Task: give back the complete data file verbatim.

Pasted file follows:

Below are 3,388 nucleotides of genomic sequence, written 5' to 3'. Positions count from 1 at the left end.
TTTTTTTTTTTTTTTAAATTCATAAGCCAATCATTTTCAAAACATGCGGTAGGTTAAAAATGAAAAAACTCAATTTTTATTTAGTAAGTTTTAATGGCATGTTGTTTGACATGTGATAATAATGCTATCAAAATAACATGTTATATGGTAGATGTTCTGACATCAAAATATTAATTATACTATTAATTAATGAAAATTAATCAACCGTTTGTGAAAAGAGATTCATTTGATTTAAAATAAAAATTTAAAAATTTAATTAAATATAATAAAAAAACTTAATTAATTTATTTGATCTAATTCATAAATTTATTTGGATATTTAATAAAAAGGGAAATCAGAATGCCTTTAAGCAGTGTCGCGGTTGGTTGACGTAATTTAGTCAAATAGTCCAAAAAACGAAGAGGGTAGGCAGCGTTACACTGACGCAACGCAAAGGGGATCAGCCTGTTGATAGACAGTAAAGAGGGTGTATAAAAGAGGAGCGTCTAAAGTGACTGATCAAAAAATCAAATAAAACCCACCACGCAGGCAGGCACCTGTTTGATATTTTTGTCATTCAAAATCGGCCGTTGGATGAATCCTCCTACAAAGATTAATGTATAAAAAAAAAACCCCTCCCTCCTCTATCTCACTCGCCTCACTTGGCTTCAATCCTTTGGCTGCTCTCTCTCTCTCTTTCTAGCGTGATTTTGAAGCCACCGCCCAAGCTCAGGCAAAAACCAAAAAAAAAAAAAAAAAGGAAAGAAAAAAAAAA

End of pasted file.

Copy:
Below are 3,388 nucleotides of genomic sequence, written 5' to 3'. Positions count from 1 at the left end.
TTTTTTTTTTTTTTTAAATTCATAAGCCAATCATTTTCAAAACATGCGGTAGGTTAAAAATGAAAAAACTCAATTTTTATTTAGTAAGTTTTAATGGCATGTTGTTTGACATGTGATAATAATGCTATCAAAATAACATGTTATATGGTAGATGTTCTGACATCAAAATATTAATTATACTATTAATTAATGAAAATTAATCAACCGTTTGTGAAAAGAGATTCATTTGATTTAAAATAAAAATTTAAAAATTTAATTAAATATAATAAAAAAACTTAATTAATTTATTTGATCTAATTCATAAATTTATTTGGATATTTAATAAAAAGGGAAATCAGAATGCCTTTAAGCAGTGTCGCGGTTGGTTGACGTAATTTAGTCAAATAGTCCAAAAAACGAAGAGGGTAGGCAGCGTTACACTGACGCAACGCAAAGGGGATCAGCCTGTTGATAGACAGTAAAGAGGGTGTATAAAAGAGGAGCGTCTAAAGTGACTGATCAAAAAATCAAATAAAACCCACCACGCAGGCAGGCACCTGTTTGATATTTTTGTCATTCAAAATCGGCCGTTGGATGAATCCTCCTACAAAGATTAATGTATAAAAAAAAAACCCCTCCCTCCTCTATCTCACTCGCCTCACTTGGCTTCAATCCTTTGGCTGCTCTCTCTCTCTCTTTCTAGCGTGATTTTGAAGCCACCGCCCAAGCTCAGGCAAAAACCAAAAAAAAAAAAAAAAAGGAAAGAAAAAAAAAA